On June 10, Minnesota bars, restaurants and some other indoor venues were allowed to reopen at 50% of capacity as long as employees wore masks and tables were set up to allow for social distancing.

About five weeks into that experiment, state inspectors found a relatively small but disturbing number of patrons and venues violating those rules. According to officials with the Minnesota Department of Health (MDH), outbreaks of coronavirus infections were linked to 14 bars and 710 people. And that's contributing to the disturbing rise in cases that the state has experienced in recent weeks.

Minnesota's best chance to reverse that trend is to follow state guidance to the letter. Masking and distancing should not be part of a political debate. They are simply the most effective ways to reduce the spread of the highly contagious disease.

During Monday's COVID-19 update, MDH Commissioner Jan Malcolm said compliance is critical. If people follow the guidance, infection rates will drop.

MDH reported a total of 51,803 cases in Minnesota, with 650 newly reported. Among that total, 29,398 have been among people aged 20-49, with a median age of 36.

The recent inspections of business were done in early July by the Alcohol and Gambling Enforcement Division of the state Department of Public Safety (DPS), along with various law enforcement agencies in the state. The majority of violations were for employees failing to wear masks, but there was also failure to socially distance and limit the number of customers.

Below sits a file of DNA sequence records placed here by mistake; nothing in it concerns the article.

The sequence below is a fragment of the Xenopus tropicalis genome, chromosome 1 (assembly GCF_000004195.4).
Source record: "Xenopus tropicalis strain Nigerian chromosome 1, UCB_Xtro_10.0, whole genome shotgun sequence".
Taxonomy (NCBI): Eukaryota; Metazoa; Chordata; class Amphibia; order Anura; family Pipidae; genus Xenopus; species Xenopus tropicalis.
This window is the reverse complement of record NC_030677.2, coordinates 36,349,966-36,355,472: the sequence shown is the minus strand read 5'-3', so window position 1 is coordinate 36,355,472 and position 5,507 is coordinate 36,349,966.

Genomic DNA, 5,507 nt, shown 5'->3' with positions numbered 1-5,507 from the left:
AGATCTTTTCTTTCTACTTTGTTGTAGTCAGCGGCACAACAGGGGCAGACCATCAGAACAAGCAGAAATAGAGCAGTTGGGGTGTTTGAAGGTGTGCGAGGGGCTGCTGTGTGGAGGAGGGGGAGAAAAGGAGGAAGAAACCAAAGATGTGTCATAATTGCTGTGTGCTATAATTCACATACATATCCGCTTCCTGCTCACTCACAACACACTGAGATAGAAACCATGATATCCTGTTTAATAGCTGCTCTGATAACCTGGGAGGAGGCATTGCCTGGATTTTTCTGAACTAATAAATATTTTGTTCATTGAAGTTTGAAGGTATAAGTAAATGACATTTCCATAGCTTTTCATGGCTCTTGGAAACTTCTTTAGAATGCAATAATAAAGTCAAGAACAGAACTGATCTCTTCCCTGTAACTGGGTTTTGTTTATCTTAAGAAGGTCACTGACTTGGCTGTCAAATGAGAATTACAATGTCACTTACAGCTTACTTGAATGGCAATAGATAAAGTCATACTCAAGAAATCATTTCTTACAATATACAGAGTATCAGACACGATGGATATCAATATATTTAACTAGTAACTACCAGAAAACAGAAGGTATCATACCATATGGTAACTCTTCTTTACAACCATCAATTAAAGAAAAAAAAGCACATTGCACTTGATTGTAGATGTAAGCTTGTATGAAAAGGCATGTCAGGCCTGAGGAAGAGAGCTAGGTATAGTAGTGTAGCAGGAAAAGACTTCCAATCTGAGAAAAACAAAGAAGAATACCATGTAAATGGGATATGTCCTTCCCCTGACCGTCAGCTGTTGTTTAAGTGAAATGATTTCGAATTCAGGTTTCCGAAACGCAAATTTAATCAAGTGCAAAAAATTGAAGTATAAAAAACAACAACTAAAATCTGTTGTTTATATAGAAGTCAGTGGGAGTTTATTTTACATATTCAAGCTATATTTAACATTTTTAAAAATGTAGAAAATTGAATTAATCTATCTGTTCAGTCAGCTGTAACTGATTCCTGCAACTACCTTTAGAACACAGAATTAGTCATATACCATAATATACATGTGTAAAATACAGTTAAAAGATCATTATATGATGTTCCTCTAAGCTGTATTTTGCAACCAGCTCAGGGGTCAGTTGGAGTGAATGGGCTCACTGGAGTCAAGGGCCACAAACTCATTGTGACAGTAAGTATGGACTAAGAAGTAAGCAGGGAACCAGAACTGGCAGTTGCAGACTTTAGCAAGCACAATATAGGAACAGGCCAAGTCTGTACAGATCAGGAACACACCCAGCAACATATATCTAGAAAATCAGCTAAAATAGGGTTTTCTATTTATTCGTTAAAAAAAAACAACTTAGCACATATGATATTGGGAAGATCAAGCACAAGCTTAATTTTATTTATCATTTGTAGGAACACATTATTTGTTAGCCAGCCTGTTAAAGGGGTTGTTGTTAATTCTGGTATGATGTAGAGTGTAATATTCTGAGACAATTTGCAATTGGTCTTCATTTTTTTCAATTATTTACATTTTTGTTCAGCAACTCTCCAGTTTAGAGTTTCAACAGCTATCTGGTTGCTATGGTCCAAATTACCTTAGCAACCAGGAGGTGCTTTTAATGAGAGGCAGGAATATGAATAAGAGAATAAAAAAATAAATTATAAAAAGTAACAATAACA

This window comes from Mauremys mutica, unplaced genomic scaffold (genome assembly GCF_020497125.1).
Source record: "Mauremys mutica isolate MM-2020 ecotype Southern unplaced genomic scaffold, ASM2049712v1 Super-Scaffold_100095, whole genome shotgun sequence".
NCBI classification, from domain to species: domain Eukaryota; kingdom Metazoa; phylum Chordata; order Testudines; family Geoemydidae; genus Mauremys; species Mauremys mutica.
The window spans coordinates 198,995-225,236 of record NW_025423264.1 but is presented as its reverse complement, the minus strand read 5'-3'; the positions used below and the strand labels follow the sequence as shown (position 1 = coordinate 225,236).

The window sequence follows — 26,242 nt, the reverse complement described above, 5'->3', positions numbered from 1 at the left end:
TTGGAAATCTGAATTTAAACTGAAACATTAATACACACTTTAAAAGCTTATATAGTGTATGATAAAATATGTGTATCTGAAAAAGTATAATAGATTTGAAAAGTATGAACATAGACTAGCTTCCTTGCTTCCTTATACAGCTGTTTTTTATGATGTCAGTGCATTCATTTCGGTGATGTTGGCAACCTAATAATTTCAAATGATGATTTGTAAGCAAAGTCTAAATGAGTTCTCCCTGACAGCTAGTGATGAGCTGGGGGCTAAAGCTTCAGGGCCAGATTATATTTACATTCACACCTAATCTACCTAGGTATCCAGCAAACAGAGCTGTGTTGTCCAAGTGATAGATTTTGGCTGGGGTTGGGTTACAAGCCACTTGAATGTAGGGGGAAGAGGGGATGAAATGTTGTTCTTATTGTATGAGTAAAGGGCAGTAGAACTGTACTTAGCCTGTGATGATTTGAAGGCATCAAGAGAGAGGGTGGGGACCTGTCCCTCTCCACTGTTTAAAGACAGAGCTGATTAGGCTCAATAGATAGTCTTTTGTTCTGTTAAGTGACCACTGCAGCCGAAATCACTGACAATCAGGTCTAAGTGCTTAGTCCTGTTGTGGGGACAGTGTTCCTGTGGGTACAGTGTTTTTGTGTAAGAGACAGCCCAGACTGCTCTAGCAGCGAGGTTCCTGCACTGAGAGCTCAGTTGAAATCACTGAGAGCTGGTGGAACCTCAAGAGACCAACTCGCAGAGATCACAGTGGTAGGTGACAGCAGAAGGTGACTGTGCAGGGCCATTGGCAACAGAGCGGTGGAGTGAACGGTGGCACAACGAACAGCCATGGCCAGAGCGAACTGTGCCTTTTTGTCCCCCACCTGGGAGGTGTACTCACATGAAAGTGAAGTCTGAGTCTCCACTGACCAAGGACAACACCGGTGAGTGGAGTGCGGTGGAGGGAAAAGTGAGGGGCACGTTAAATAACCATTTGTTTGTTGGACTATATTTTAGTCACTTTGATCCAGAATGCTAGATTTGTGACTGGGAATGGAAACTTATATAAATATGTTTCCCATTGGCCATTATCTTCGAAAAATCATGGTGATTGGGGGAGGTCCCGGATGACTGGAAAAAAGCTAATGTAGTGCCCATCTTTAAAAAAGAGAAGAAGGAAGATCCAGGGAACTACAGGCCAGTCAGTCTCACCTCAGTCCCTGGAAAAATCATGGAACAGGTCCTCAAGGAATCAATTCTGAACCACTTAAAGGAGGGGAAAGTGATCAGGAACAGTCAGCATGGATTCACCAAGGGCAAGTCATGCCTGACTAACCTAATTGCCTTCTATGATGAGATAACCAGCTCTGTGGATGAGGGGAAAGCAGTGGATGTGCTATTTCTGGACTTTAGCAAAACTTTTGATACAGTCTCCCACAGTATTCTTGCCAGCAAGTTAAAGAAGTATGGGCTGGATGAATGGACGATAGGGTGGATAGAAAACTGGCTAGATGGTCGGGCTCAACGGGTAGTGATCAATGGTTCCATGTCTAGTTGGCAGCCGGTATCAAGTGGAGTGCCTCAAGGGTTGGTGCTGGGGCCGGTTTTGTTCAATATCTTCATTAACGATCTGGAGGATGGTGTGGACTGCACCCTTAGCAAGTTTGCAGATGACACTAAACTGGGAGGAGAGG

DPS hasn't issued fines, pulled licenses or forced closures — so far. But those types of penalties could come if businesses continue to violate the rules.

For the good of their patrons and employees, restaurants and bars should adhere to state guidelines. And customers should contribute to compliance as well by calling ahead for reservations, keeping dining parties small and wearing masks until seated a proper distance from others. And, if necessary, they should notify a manager or server if other employees or customers are violating the rules.

Other common-sense reminders: Wash your hands frequently or use hand sanitizer, and avoid shaking hands.

We're all eager to get "back to normal" — including socializing in packed bars, restaurants and other public venues — but rushing things will only lead to setbacks as cases rise.

Booker Hodges, DPS assistant commissioner for law enforcement, said he understands and shares the frustration about pandemic-related restrictions. But he added that "this is a storm that we're all going to have to weather together. ... We're in the middle of a health crisis, and despite the frustrations, we all have to get through this."

Failure to follow the rules will likely force more closures, as has happened in other states when infection rates started climbing. Yes, bars and restaurants are operating at limited capacity now, but at least some Minnesotans are able to enjoy them.